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A problem shared is, as we all know, a problem halved. No prizes for getting that one. The virtues of collaboration are evangelised by many and disputed by few.
Working with others brings in new ideas, drives innovation and creates space for better ways of working. Collaboration can act as a force multiplier, where the parties are greater than the sum of their parts. It can help organisations tackle significant challenges.
The coming decades will certainly bring significant challenges for the UK’s public sector as it strives to deliver more value for money while meeting the needs of an ageing population – and, crucially, a more demanding population, as citizens become ever more consumer-like in their expectations of public services.
In the UK, our consumers are the most prolific online shoppers in Europe. Their expectations and demands are increasing as retail and online experiences improve. This is creating an insatiable appetite from consumers for quick and easy services.
Think about food-delivery apps where entire business models are built on the idea of convenience. And as advances in the digital economy march on, the public sector must prepare itself for the high level of service and convenience that citizens will expect when accessing public services, too.
A smarter state
Of course, this will have to be done within budgetary constraints. It is probably safe to assume that this year’s Spending Review will not lead to an overwhelming increase in departmental resources, so we have to accelerate the transformation of public services through the smart application of digital technology. Quite simply, the smarter state is the only one we can afford.
The expectation is to provide seamless end-to-end services, which are modern, affordable, and deliver value for citizens. It is the technology community’s job to help address this by driving closer collaboration between the public sector and the tech innovators to ensure that solutions to government challenges are practical, deliverable and informed by leading industry thinking.
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To ensure that the principles of industry/government collaboration are instilled across the tech sector and the civil service, earlier this month, TechUK launched TechConnect, an initiative for early professionals to work together to drive innovation in public services.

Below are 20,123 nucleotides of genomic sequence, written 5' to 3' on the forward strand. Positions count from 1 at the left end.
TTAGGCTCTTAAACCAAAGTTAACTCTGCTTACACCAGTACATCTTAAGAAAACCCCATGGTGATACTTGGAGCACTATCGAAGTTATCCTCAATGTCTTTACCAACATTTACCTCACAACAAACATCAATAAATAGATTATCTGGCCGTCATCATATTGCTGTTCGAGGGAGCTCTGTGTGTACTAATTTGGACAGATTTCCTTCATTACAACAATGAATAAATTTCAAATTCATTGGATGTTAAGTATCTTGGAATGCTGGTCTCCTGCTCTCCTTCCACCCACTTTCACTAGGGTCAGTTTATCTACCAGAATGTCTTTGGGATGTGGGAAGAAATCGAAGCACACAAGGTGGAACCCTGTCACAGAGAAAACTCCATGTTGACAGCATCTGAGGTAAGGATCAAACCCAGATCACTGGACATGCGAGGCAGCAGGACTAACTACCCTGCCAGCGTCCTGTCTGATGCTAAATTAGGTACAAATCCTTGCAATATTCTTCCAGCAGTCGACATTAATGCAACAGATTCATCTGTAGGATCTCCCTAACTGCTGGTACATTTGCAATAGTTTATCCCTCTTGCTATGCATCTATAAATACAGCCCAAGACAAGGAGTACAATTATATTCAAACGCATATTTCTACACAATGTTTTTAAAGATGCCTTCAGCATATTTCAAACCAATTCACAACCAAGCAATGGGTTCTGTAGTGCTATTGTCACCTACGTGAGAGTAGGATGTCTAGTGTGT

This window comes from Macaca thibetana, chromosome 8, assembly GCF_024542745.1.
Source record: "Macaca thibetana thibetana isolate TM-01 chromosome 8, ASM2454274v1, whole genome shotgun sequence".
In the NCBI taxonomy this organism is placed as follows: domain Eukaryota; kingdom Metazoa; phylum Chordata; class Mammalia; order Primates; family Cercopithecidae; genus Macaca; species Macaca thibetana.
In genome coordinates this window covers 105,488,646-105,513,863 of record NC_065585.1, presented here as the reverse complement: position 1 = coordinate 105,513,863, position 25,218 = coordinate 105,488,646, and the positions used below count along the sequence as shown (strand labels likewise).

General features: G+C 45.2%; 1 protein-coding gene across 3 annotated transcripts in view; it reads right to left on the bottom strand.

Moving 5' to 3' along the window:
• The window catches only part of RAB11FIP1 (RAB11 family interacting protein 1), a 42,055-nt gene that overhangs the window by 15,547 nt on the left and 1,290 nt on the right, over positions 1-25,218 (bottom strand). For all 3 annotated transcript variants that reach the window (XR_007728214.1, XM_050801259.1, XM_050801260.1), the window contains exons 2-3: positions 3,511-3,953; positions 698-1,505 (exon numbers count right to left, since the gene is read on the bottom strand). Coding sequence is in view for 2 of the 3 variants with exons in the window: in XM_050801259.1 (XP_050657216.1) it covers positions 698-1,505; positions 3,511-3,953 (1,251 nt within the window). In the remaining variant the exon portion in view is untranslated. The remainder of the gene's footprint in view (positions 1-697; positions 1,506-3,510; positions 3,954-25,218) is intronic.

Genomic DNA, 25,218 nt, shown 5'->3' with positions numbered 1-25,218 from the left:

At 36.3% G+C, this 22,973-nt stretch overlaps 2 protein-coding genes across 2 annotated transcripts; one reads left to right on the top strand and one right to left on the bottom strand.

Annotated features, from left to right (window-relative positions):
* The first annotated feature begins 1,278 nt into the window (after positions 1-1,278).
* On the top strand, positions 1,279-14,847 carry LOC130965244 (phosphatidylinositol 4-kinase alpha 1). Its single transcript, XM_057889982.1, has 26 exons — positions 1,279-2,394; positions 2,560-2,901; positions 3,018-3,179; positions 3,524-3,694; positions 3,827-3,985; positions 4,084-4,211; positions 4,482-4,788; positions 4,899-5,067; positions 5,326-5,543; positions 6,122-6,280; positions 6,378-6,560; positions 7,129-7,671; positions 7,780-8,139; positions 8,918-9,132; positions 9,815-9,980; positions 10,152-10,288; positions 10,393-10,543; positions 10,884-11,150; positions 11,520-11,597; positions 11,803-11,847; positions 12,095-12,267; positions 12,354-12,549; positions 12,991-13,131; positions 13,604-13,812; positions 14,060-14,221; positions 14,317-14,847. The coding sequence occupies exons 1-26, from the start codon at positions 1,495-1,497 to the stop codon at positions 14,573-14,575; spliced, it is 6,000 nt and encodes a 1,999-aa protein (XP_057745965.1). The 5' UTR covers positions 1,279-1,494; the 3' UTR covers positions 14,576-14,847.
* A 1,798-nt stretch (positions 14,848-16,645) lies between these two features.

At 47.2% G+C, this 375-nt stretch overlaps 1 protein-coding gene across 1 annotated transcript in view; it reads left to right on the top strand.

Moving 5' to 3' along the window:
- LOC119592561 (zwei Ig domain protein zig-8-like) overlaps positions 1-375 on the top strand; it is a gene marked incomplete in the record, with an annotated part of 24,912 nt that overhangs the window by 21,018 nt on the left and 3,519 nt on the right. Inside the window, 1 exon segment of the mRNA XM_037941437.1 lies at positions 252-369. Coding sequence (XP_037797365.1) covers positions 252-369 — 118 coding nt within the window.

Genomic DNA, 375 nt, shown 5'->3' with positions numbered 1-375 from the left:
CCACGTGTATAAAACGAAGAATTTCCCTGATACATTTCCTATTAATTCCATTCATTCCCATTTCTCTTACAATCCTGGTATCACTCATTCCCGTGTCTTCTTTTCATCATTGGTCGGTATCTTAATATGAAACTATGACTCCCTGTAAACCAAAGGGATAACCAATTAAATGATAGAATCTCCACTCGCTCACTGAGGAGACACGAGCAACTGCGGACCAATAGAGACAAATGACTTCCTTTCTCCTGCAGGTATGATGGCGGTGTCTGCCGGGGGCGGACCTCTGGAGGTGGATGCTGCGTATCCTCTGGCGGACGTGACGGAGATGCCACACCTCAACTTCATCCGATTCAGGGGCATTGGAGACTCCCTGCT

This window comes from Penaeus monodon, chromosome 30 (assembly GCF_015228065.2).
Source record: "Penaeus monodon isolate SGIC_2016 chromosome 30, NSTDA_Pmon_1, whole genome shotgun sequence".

The programme, sponsored by Jacky Wright, chief digital and information officer at HM Revenue & Customs, brings together 38 early professionals enrolled equally from the civil service’s Digital, Data and Technology Fast Stream programme, and from tech companies.
TechConnect is a 12-week digital skills programme that will see the cohort split into teams to identify and design solutions for public sector challenges. As digital natives, we hope the cohort will be able to look at the issues and potential solutions differently.
The cohort will visit a range of sites to see live demonstrations of innovation happening in the private sector that could be used to inform their solutions. The programme will culminate in a competitive presentation “pitch day” attended by senior officials and industry representatives.
Wright summarised the aspirations of the initiative when she launched the programme, saying: “I hope this programme will give private sector participants insight into how we work in government, the sheer scale of what we do, and how their expertise and experience can help make a real difference for the whole country.”
She added: “For our civil service colleagues, I hope this will give them an appreciation of how innovation can work in real time in a commercial, agile environment. Working collaboratively across the traditional public-private divide will give participants a creative freedom to bring some of their ideas to life in ways they may not have experienced in their usual environment.
“I am hoping, and expecting, that TechConnect will showcase how public and private sectors working closely together can innovate at speed and bring technological and business ideas that will truly help transform government.”
That is the ambition. And if this year’s pilot is successful, we plan to expand it.